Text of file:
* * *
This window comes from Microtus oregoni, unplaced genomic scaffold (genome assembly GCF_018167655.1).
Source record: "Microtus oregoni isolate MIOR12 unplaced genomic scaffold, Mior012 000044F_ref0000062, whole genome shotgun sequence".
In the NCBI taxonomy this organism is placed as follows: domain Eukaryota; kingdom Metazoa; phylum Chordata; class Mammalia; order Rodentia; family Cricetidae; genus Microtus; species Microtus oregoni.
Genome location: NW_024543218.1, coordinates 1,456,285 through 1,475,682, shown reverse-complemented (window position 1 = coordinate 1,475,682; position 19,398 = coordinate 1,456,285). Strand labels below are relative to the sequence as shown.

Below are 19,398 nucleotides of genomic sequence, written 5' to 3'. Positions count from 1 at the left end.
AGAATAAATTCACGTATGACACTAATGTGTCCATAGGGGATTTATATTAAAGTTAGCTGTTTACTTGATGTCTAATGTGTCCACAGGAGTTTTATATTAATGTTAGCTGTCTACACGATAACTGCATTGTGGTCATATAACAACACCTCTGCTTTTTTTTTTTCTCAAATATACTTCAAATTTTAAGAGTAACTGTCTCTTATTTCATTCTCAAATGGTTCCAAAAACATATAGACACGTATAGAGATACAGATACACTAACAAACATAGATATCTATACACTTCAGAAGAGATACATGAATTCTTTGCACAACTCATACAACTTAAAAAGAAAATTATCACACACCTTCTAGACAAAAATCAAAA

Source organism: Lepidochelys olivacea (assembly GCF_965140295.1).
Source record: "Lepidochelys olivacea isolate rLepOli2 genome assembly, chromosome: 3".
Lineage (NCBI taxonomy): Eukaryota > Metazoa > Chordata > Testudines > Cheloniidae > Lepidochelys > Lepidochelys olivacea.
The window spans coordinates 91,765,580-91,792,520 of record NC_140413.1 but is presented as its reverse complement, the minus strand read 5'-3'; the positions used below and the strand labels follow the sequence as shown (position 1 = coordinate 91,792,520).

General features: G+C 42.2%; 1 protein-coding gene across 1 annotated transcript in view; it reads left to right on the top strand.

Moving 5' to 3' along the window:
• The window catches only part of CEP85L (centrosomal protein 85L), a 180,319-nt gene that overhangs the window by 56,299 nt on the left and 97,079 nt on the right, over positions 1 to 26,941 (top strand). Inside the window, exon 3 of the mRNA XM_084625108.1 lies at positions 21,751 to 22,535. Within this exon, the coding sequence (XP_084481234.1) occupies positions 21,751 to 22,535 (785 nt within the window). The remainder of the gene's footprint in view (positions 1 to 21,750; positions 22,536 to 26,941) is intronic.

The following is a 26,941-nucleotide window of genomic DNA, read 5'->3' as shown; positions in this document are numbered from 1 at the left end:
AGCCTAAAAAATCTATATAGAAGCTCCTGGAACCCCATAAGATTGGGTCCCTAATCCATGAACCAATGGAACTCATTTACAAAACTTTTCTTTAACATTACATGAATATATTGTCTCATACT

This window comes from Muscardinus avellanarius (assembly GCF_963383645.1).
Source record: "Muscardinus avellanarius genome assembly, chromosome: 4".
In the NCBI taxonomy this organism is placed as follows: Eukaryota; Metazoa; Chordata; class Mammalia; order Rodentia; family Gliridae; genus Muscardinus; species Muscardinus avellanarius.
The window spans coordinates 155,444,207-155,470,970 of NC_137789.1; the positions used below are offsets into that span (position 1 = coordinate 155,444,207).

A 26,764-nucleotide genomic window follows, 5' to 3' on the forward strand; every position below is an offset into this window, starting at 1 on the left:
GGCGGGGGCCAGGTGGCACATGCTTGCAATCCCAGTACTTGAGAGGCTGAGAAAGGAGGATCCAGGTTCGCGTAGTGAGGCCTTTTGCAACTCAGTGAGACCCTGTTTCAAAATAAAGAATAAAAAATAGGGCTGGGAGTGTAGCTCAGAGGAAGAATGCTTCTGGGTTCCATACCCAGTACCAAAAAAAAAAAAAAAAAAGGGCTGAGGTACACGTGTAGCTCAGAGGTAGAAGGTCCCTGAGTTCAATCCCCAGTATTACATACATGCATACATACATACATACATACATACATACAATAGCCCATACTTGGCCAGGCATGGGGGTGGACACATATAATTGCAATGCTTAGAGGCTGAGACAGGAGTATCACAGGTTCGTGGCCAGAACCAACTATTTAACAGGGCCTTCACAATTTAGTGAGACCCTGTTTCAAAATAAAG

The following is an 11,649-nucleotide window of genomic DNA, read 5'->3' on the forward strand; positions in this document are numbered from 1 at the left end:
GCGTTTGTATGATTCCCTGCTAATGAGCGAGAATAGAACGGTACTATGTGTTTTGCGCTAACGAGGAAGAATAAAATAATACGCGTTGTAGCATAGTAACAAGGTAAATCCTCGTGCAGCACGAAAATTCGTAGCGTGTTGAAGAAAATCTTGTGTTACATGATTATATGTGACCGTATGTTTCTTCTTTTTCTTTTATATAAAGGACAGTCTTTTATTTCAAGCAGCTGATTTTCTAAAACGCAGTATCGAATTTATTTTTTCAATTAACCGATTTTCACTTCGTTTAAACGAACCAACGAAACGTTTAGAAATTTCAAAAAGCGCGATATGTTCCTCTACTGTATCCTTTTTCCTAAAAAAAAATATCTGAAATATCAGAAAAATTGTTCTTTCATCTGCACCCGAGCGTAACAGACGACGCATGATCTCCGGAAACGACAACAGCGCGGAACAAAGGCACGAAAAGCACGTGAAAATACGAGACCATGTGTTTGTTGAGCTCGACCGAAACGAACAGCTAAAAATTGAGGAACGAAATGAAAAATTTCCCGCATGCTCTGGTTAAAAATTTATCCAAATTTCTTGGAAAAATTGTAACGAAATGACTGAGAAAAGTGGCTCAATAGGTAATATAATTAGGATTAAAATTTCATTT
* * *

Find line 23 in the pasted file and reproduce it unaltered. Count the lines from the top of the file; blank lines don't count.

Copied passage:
GCGTTTGTATGATTCCCTGCTAATGAGCGAGAATAGAACGGTACTATGTGTTTTGCGCTAACGAGGAAGAATAAAATAATACGCGTTGTAGCATAGTAACAAGGTAAATCCTCGTGCAGCACGAAAATTCGTAGCGTGTTGAAGAAAATCTTGTGTTACATGATTATATGTGACCGTATGTTTCTTCTTTTTCTTTTATATAAAGGACAGTCTTTTATTTCAAGCAGCTGATTTTCTAAAACGCAGTATCGAATTTATTTTTTCAATTAACCGATTTTCACTTCGTTTAAACGAACCAACGAAACGTTTAGAAATTTCAAAAAGCGCGATATGTTCCTCTACTGTATCCTTTTTCCTAAAAAAAAATATCTGAAATATCAGAAAAATTGTTCTTTCATCTGCACCCGAGCGTAACAGACGACGCATGATCTCCGGAAACGACAACAGCGCGGAACAAAGGCACGAAAAGCACGTGAAAATACGAGACCATGTGTTTGTTGAGCTCGACCGAAACGAACAGCTAAAAATTGAGGAACGAAATGAAAAATTTCCCGCATGCTCTGGTTAAAAATTTATCCAAATTTCTTGGAAAAATTGTAACGAAATGACTGAGAAAAGTGGCTCAATAGGTAATATAATTAGGATTAAAATTTCATTT